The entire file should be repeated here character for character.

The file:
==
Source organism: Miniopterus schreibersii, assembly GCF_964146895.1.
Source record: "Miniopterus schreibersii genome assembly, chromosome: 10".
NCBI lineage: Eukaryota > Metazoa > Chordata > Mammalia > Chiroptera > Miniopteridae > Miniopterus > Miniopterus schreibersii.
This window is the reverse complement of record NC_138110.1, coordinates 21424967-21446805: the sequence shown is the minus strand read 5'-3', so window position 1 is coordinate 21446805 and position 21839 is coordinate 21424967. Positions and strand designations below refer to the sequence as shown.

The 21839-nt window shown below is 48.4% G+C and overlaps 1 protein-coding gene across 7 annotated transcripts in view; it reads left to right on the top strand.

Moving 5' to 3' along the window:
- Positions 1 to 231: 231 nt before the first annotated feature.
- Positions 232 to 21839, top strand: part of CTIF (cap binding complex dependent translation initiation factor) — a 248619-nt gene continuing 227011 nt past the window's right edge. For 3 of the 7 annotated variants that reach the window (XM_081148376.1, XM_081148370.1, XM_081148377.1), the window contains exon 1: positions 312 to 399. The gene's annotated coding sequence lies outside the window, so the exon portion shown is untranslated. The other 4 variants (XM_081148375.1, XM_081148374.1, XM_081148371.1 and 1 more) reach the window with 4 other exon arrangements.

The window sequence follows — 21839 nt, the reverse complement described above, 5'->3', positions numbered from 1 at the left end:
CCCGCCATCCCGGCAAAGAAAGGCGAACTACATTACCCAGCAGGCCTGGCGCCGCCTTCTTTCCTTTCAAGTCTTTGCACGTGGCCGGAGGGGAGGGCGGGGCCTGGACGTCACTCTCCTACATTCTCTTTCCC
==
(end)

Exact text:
Source organism: Miniopterus schreibersii, assembly GCF_964146895.1.
Source record: "Miniopterus schreibersii genome assembly, chromosome: 10".
NCBI lineage: Eukaryota > Metazoa > Chordata > Mammalia > Chiroptera > Miniopteridae > Miniopterus > Miniopterus schreibersii.
This window is the reverse complement of record NC_138110.1, coordinates 21424967-21446805: the sequence shown is the minus strand read 5'-3', so window position 1 is coordinate 21446805 and position 21839 is coordinate 21424967. Positions and strand designations below refer to the sequence as shown.

The 21839-nt window shown below is 48.4% G+C and overlaps 1 protein-coding gene across 7 annotated transcripts in view; it reads left to right on the top strand.

Moving 5' to 3' along the window:
- Positions 1 to 231: 231 nt before the first annotated feature.
- Positions 232 to 21839, top strand: part of CTIF (cap binding complex dependent translation initiation factor) — a 248619-nt gene continuing 227011 nt past the window's right edge. For 3 of the 7 annotated variants that reach the window (XM_081148376.1, XM_081148370.1, XM_081148377.1), the window contains exon 1: positions 312 to 399. The gene's annotated coding sequence lies outside the window, so the exon portion shown is untranslated. The other 4 variants (XM_081148375.1, XM_081148374.1, XM_081148371.1 and 1 more) reach the window with 4 other exon arrangements.

The window sequence follows — 21839 nt, the reverse complement described above, 5'->3', positions numbered from 1 at the left end:
CCCGCCATCCCGGCAAAGAAAGGCGAACTACATTACCCAGCAGGCCTGGCGCCGCCTTCTTTCCTTTCAAGTCTTTGCACGTGGCCGGAGGGGAGGGCGGGGCCTGGACGTCACTCTCCTACATTCTCTTTCCC